Wednesday Flower Study #7: Mullein

Wednesday Flower Study Mullein
Mullein-Handbook of Nature Study page 537-539

“This felt on the mullein is beautiful when looked at through the microscope; it consists of a fretwork of little, white, sharp spikes…..I soon discovered another means by which the mullein resists drought, when I tried to dig up the plant with a stick; I followed its taproot down far enough to understand that it was a subsoiler and reached below most other plants for moisture and food.”
HNS, page 537

This is the first time I have left the mullein in the flower bed. I am curious to see just how large it will get and I am anxious for the boys to study the flower stalk once it starts to blossom.

I think I am beginning to see the value of learning about a plant *before* it blooms so we will be vigilantly watching its progress. We read through the information in the Handbook of Nature Study. We had already experienced the long tap root when we were pulling it out of the pathway a few days ago. I would say that the root was about two feet long and at the top it looked like the shape of a carrot. The plants we left in the bed are growing like crazy!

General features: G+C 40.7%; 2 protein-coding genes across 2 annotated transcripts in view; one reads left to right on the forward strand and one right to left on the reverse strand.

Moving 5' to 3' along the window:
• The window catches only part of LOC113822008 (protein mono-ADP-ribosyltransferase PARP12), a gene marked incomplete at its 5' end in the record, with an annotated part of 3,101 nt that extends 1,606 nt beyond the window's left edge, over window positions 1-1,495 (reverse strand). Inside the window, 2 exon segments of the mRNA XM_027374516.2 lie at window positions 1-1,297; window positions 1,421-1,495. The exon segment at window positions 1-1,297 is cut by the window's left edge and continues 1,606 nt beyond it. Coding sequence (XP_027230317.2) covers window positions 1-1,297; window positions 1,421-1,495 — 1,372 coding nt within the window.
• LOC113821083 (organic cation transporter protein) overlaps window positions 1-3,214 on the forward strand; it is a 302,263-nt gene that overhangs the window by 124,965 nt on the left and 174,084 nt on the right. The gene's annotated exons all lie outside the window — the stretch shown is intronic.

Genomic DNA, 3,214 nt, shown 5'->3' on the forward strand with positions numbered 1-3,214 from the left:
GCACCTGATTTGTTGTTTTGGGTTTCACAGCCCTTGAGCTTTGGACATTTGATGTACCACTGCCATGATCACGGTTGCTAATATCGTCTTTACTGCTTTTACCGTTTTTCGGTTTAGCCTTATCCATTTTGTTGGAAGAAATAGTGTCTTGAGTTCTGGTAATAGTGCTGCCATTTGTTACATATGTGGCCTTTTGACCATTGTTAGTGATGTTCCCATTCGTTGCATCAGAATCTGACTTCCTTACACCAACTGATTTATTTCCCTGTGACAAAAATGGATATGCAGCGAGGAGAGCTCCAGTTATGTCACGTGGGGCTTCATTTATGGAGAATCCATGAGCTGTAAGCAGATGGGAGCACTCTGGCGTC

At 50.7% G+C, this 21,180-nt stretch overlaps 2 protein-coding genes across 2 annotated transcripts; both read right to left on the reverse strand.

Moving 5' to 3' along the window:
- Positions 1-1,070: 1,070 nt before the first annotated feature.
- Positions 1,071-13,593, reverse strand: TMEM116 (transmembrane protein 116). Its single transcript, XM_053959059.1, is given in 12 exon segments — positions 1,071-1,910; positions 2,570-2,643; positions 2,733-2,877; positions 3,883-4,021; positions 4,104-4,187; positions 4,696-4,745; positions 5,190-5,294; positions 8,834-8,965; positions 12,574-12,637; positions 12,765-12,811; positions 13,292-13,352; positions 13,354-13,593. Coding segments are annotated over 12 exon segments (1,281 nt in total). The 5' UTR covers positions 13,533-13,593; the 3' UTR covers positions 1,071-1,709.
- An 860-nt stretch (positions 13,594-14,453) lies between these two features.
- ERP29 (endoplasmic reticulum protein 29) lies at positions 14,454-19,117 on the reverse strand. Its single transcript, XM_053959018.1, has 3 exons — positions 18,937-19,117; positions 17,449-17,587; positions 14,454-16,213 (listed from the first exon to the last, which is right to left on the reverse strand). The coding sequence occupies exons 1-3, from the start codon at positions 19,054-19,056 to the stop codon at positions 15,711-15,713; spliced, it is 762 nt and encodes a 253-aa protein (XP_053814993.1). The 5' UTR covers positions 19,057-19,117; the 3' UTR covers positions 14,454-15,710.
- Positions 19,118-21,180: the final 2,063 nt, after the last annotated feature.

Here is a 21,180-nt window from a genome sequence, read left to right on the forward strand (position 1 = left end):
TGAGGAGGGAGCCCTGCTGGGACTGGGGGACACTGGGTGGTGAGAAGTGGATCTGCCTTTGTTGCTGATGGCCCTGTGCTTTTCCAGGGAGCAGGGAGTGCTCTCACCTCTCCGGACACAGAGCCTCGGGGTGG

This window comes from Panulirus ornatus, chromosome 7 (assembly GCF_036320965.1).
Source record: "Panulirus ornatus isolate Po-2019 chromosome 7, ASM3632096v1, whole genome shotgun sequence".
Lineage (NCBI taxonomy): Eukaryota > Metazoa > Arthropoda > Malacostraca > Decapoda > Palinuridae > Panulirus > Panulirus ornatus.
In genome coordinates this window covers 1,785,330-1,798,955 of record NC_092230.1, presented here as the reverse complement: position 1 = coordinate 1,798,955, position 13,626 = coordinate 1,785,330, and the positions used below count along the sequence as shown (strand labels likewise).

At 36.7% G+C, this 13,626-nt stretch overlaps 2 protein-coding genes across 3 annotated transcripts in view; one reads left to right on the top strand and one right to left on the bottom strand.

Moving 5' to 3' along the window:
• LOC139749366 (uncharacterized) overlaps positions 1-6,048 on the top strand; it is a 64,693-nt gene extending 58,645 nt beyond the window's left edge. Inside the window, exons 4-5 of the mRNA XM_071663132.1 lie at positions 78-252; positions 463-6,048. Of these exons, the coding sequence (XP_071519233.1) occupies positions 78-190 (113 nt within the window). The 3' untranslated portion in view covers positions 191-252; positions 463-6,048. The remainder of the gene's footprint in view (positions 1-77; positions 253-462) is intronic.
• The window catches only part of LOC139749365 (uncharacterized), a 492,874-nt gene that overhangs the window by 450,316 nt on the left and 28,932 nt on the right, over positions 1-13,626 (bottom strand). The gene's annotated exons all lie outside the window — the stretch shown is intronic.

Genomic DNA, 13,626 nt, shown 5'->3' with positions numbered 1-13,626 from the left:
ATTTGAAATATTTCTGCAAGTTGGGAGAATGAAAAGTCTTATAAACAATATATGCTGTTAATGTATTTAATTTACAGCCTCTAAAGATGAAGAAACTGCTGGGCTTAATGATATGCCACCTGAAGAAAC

That was our flower this week, now you can pick your flower and see if you can be prepared for your next flower study. :) We have three more flowers we want to study before we finish with Wednesday Flower Study day. You can join us any time you want to, with any flower you want to. You do not need to study the same flower we are if you don’t want to.


  1. I love mullein! It’s also called the “toilet paper plant” because you can use the leaves, well, for you know. The Cherokee use these leaves for smoking once dry and the flowers put in oil are a treatment for earaches/ear infections. You can also make a tea of the dry leaves for bronchial problems. That’s why I love mullein, plus it’s just pretty. Oh, in olden days, the flower stalks were dipped in wax and used for torches, hence “candlstick plant.” See all the fun things we learn?!

  2. Our mullein flower stalks get at least 5 feet tall. That’s probably part of the reason they need such a long taproot. Enjoy!

  3. We went up to see our mullein this morning and met some new characters!

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